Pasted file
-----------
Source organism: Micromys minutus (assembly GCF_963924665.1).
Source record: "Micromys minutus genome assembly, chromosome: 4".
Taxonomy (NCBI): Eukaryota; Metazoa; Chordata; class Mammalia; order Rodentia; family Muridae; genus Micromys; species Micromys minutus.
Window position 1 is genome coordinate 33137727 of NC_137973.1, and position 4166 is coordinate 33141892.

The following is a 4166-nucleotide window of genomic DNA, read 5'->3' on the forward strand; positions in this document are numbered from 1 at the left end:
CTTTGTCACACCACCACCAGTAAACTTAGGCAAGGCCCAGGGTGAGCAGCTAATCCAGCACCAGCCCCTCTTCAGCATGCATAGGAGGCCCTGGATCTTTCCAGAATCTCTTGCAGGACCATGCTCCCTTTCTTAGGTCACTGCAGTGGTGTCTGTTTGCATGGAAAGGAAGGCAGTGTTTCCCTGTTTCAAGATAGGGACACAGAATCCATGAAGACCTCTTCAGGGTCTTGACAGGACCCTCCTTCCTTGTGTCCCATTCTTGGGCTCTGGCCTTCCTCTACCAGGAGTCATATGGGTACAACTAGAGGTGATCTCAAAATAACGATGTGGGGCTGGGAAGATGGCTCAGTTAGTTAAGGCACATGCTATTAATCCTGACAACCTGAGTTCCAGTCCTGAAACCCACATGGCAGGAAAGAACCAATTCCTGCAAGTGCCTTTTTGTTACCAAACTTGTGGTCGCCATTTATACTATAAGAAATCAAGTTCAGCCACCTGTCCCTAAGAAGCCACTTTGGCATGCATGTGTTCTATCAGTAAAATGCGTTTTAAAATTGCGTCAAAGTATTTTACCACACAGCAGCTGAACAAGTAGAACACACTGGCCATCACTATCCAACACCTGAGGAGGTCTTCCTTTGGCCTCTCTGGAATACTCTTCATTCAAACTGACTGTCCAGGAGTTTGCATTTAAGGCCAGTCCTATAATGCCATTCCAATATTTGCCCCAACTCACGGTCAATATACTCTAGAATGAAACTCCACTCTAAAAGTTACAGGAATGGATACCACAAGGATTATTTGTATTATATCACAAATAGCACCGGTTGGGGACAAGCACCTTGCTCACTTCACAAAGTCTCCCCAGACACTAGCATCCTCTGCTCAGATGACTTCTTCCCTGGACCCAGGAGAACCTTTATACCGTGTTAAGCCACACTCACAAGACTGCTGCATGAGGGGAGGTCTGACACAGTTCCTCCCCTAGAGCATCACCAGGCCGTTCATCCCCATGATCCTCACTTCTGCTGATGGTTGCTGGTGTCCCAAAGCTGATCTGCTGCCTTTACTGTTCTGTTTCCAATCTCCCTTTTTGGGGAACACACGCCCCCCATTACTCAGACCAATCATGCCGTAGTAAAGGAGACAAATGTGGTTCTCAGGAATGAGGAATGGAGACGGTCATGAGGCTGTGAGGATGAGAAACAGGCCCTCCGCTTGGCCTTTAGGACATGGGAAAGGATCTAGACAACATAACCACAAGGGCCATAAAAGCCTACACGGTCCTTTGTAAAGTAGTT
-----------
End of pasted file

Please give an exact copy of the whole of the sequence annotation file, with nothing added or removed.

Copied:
Source organism: Micromys minutus (assembly GCF_963924665.1).
Source record: "Micromys minutus genome assembly, chromosome: 4".
Taxonomy (NCBI): Eukaryota; Metazoa; Chordata; class Mammalia; order Rodentia; family Muridae; genus Micromys; species Micromys minutus.
Window position 1 is genome coordinate 33137727 of NC_137973.1, and position 4166 is coordinate 33141892.

The following is a 4166-nucleotide window of genomic DNA, read 5'->3' on the forward strand; positions in this document are numbered from 1 at the left end:
CTTTGTCACACCACCACCAGTAAACTTAGGCAAGGCCCAGGGTGAGCAGCTAATCCAGCACCAGCCCCTCTTCAGCATGCATAGGAGGCCCTGGATCTTTCCAGAATCTCTTGCAGGACCATGCTCCCTTTCTTAGGTCACTGCAGTGGTGTCTGTTTGCATGGAAAGGAAGGCAGTGTTTCCCTGTTTCAAGATAGGGACACAGAATCCATGAAGACCTCTTCAGGGTCTTGACAGGACCCTCCTTCCTTGTGTCCCATTCTTGGGCTCTGGCCTTCCTCTACCAGGAGTCATATGGGTACAACTAGAGGTGATCTCAAAATAACGATGTGGGGCTGGGAAGATGGCTCAGTTAGTTAAGGCACATGCTATTAATCCTGACAACCTGAGTTCCAGTCCTGAAACCCACATGGCAGGAAAGAACCAATTCCTGCAAGTGCCTTTTTGTTACCAAACTTGTGGTCGCCATTTATACTATAAGAAATCAAGTTCAGCCACCTGTCCCTAAGAAGCCACTTTGGCATGCATGTGTTCTATCAGTAAAATGCGTTTTAAAATTGCGTCAAAGTATTTTACCACACAGCAGCTGAACAAGTAGAACACACTGGCCATCACTATCCAACACCTGAGGAGGTCTTCCTTTGGCCTCTCTGGAATACTCTTCATTCAAACTGACTGTCCAGGAGTTTGCATTTAAGGCCAGTCCTATAATGCCATTCCAATATTTGCCCCAACTCACGGTCAATATACTCTAGAATGAAACTCCACTCTAAAAGTTACAGGAATGGATACCACAAGGATTATTTGTATTATATCACAAATAGCACCGGTTGGGGACAAGCACCTTGCTCACTTCACAAAGTCTCCCCAGACACTAGCATCCTCTGCTCAGATGACTTCTTCCCTGGACCCAGGAGAACCTTTATACCGTGTTAAGCCACACTCACAAGACTGCTGCATGAGGGGAGGTCTGACACAGTTCCTCCCCTAGAGCATCACCAGGCCGTTCATCCCCATGATCCTCACTTCTGCTGATGGTTGCTGGTGTCCCAAAGCTGATCTGCTGCCTTTACTGTTCTGTTTCCAATCTCCCTTTTTGGGGAACACACGCCCCCCATTACTCAGACCAATCATGCCGTAGTAAAGGAGACAAATGTGGTTCTCAGGAATGAGGAATGGAGACGGTCATGAGGCTGTGAGGATGAGAAACAGGCCCTCCGCTTGGCCTTTAGGACATGGGAAAGGATCTAGACAACATAACCACAAGGGCCATAAAAGCCTACACGGTCCTTTGTAAAGTAGTT